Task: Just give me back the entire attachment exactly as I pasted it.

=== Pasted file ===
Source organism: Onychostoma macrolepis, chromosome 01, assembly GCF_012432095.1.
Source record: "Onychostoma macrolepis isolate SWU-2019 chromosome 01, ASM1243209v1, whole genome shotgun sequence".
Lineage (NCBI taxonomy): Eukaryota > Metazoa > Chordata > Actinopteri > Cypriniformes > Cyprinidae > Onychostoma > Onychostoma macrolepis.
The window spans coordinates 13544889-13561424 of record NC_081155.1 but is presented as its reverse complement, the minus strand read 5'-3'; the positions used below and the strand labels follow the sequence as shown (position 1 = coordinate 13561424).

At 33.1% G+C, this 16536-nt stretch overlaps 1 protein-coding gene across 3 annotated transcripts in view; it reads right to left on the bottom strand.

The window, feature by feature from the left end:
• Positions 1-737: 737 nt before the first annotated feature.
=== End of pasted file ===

Source organism: Onychostoma macrolepis, chromosome 01, assembly GCF_012432095.1.
Source record: "Onychostoma macrolepis isolate SWU-2019 chromosome 01, ASM1243209v1, whole genome shotgun sequence".
Lineage (NCBI taxonomy): Eukaryota > Metazoa > Chordata > Actinopteri > Cypriniformes > Cyprinidae > Onychostoma > Onychostoma macrolepis.
The window spans coordinates 13544889-13561424 of record NC_081155.1 but is presented as its reverse complement, the minus strand read 5'-3'; the positions used below and the strand labels follow the sequence as shown (position 1 = coordinate 13561424).

At 33.1% G+C, this 16536-nt stretch overlaps 1 protein-coding gene across 3 annotated transcripts in view; it reads right to left on the bottom strand.

The window, feature by feature from the left end:
• Positions 1-737: 737 nt before the first annotated feature.